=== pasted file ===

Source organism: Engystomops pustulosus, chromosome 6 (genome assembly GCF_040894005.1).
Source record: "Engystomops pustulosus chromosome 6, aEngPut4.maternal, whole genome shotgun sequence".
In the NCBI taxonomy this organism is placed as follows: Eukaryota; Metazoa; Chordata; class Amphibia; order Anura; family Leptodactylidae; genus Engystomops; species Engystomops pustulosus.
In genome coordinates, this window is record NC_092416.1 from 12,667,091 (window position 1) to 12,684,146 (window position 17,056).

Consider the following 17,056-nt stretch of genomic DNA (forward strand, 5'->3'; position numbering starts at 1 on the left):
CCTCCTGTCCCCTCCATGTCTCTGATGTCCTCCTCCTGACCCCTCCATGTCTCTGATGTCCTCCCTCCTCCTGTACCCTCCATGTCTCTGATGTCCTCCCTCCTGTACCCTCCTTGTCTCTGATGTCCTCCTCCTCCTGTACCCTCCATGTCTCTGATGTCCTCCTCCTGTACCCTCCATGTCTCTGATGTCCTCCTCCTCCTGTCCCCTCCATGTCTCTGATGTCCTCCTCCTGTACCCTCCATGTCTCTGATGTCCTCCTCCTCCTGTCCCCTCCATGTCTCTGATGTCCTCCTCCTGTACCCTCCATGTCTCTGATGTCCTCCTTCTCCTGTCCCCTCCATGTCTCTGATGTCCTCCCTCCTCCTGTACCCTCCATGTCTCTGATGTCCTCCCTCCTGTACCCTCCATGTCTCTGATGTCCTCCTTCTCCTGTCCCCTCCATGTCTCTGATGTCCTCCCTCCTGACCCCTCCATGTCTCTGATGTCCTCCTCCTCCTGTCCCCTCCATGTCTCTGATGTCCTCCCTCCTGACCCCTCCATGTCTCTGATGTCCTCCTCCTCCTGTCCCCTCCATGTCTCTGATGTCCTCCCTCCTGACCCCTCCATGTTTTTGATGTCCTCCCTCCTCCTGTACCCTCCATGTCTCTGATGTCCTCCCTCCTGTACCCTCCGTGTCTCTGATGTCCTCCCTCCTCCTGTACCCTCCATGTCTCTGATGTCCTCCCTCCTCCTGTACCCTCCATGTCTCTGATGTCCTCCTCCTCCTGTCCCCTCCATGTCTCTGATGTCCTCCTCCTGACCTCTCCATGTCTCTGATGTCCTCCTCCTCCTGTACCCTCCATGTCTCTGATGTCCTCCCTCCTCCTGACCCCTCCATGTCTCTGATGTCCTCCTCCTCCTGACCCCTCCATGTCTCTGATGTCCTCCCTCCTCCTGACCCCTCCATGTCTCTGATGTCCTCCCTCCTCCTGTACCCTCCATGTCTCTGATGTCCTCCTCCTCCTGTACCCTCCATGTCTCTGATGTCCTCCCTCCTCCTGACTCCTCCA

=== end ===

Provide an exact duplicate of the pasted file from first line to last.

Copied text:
Source organism: Engystomops pustulosus, chromosome 6 (genome assembly GCF_040894005.1).
Source record: "Engystomops pustulosus chromosome 6, aEngPut4.maternal, whole genome shotgun sequence".
In the NCBI taxonomy this organism is placed as follows: Eukaryota; Metazoa; Chordata; class Amphibia; order Anura; family Leptodactylidae; genus Engystomops; species Engystomops pustulosus.
In genome coordinates, this window is record NC_092416.1 from 12,667,091 (window position 1) to 12,684,146 (window position 17,056).

Consider the following 17,056-nt stretch of genomic DNA (forward strand, 5'->3'; position numbering starts at 1 on the left):
CCTCCTGTCCCCTCCATGTCTCTGATGTCCTCCTCCTGACCCCTCCATGTCTCTGATGTCCTCCCTCCTCCTGTACCCTCCATGTCTCTGATGTCCTCCCTCCTGTACCCTCCTTGTCTCTGATGTCCTCCTCCTCCTGTACCCTCCATGTCTCTGATGTCCTCCTCCTGTACCCTCCATGTCTCTGATGTCCTCCTCCTCCTGTCCCCTCCATGTCTCTGATGTCCTCCTCCTGTACCCTCCATGTCTCTGATGTCCTCCTCCTCCTGTCCCCTCCATGTCTCTGATGTCCTCCTCCTGTACCCTCCATGTCTCTGATGTCCTCCTTCTCCTGTCCCCTCCATGTCTCTGATGTCCTCCCTCCTCCTGTACCCTCCATGTCTCTGATGTCCTCCCTCCTGTACCCTCCATGTCTCTGATGTCCTCCTTCTCCTGTCCCCTCCATGTCTCTGATGTCCTCCCTCCTGACCCCTCCATGTCTCTGATGTCCTCCTCCTCCTGTCCCCTCCATGTCTCTGATGTCCTCCCTCCTGACCCCTCCATGTCTCTGATGTCCTCCTCCTCCTGTCCCCTCCATGTCTCTGATGTCCTCCCTCCTGACCCCTCCATGTTTTTGATGTCCTCCCTCCTCCTGTACCCTCCATGTCTCTGATGTCCTCCCTCCTGTACCCTCCGTGTCTCTGATGTCCTCCCTCCTCCTGTACCCTCCATGTCTCTGATGTCCTCCCTCCTCCTGTACCCTCCATGTCTCTGATGTCCTCCTCCTCCTGTCCCCTCCATGTCTCTGATGTCCTCCTCCTGACCTCTCCATGTCTCTGATGTCCTCCTCCTCCTGTACCCTCCATGTCTCTGATGTCCTCCCTCCTCCTGACCCCTCCATGTCTCTGATGTCCTCCTCCTCCTGACCCCTCCATGTCTCTGATGTCCTCCCTCCTCCTGACCCCTCCATGTCTCTGATGTCCTCCCTCCTCCTGTACCCTCCATGTCTCTGATGTCCTCCTCCTCCTGTACCCTCCATGTCTCTGATGTCCTCCCTCCTCCTGACTCCTCCA